Jane Remover Embarks on a Noise Rocky Odyssey in 'Census Designated'


Photo: Brendon Berton

Jane Remover’s Census Designated is an album full of back-to-back indie noise rock odysseys. She embraces cinematic dichotomies, utilizing distorted instruments alongside soft vocals for an unmatchable emotional sound. 

Census Designated kicks off with an ominous introduction in “Cage Girl / Camgirl,” taking care to build the album’s tension within the soundscape like a blockbuster thriller. There’s even echoing hints of breathing and monstrous noises that lilt over a bass guitar progression as Jane Remover maintains restraint. She spends the first three minutes exploring the sole echo of the vocals over the spacious guitar parts. Feedback and lush synth layers start to filter in as the song ends, leading us into the following track, “Lips.” This track leans closer to a breakdown, inviting evocative chords and decorative glitches in the production to expand the emotional palette. At the song’s halfway point, listeners are rewarded with the full-fledged breakdown they’ve been awaiting. Distortion fills the track with a range of sounds and colors. 

“Fling” is a whirlwind of sound, whisking raw, organic instruments with filtered electronic elements to create an aching rock fusion. Jane Remover shows off her emotional depth in this track, using the dark fuzz of the instruments to create an ache that settles at the pit of the song’s stomach. The chorus melody embodies desperation as she sings, “I swear to God give me a reason to be out my mind.” Next, “Holding A Leech” kicks off with a cacophony of noises, a startling start to a somber song, capturing the emotions of the lyrics perfectly. Throughout the track, Jane Remover ponders her desolation and dependency on a partner, infusing love into the melodies while darkness spreads throughout the sound.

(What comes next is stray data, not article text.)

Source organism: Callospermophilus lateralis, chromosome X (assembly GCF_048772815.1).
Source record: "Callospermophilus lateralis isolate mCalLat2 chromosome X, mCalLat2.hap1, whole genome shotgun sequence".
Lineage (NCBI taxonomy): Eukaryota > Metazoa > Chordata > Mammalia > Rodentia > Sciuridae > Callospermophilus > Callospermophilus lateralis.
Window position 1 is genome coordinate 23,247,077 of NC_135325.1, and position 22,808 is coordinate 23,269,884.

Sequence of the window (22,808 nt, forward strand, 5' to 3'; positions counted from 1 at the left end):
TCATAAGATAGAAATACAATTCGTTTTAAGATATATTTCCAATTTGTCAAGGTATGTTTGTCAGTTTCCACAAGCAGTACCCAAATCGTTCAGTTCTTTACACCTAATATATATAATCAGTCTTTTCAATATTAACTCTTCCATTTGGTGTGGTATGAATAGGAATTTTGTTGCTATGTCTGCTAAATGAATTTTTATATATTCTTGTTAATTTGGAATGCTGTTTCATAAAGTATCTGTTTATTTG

Jazz meets metal in “Backseat Girl,” which fuses Jane Remover’s Deftones-type noise rock sound with softer drums and ornate chords. She coasts through cascading melodies, the vocals becoming more delicate as the arrangement builds in intensity. “Idling Somewhere” encapsulates the ambient rage that courses through the veins of Census Designated. Feedback, distortion, and orchestral electronic sounds merge to create a wall of static that is artfully full. This is the genius of Jane Remover: the ability to take sounds that separately exist as white noise but intertwine them together and create something symphonic. Another track that does this is “Video,” which starts with a full minute of instrumental white noise before dropping into a ballad-esque verse. This juxtaposition of the heavy metal determination and the grace of Jane Remover’s voice captures the beauty of this album’s range. 

“Always Have Always Will” is a crushing lyrical masterpiece, oozing desperation. “Drunk like a pop star, gun in my pocket / You asked if I wanted to die / and God throws me onto the ground like dice,” she sings. Album title track, “Census Designated,” picks the volume back up. The melodic rhythm of the chorus especially stands out, pop-leaning in its delivery while the track embraces guitar feedback as an instrumental component. The album closes with “Contingency Song,” a track that captures the full scope of Jane Remover’s artistry and perfectly encapsulates the softest delicacies and most flush-with-emotion highs of Census Designated.

Listen to Census Designated below:

 

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